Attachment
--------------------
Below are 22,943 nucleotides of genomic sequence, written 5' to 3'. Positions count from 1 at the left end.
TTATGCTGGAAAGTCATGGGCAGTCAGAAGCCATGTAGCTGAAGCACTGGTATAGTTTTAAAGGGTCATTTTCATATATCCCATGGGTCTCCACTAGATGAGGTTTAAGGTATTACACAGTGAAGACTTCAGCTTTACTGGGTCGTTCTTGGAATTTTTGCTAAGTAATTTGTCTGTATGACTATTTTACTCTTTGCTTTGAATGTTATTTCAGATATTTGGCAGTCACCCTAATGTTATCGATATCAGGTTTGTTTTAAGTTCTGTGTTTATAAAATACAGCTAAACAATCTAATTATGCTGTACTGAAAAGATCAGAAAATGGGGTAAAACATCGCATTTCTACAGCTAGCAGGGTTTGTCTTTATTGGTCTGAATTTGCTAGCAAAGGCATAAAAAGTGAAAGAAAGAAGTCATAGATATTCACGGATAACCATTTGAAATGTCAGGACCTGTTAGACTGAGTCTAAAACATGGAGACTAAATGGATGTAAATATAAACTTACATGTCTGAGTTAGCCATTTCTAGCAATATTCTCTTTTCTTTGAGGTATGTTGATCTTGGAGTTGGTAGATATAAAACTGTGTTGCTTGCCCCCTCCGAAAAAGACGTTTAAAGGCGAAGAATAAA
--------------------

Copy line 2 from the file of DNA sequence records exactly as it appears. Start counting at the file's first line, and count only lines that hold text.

TTATGCTGGAAAGTCATGGGCAGTCAGAAGCCATGTAGCTGAAGCACTGGTATAGTTTTAAAGGGTCATTTTCATATATCCCATGGGTCTCCACTAGATGAGGTTTAAGGTATTACACAGTGAAGACTTCAGCTTTACTGGGTCGTTCTTGGAATTTTTGCTAAGTAATTTGTCTGTATGACTATTTTACTCTTTGCTTTGAATGTTATTTCAGATATTTGGCAGTCACCCTAATGTTATCGATATCAGGTTTGTTTTAAGTTCTGTGTTTATAAAATACAGCTAAACAATCTAATTATGCTGTACTGAAAAGATCAGAAAATGGGGTAAAACATCGCATTTCTACAGCTAGCAGGGTTTGTCTTTATTGGTCTGAATTTGCTAGCAAAGGCATAAAAAGTGAAAGAAAGAAGTCATAGATATTCACGGATAACCATTTGAAATGTCAGGACCTGTTAGACTGAGTCTAAAACATGGAGACTAAATGGATGTAAATATAAACTTACATGTCTGAGTTAGCCATTTCTAGCAATATTCTCTTTTCTTTGAGGTATGTTGATCTTGGAGTTGGTAGATATAAAACTGTGTTGCTTGCCCCCTCCGAAAAAGACGTTTAAAGGCGAAGAATAAA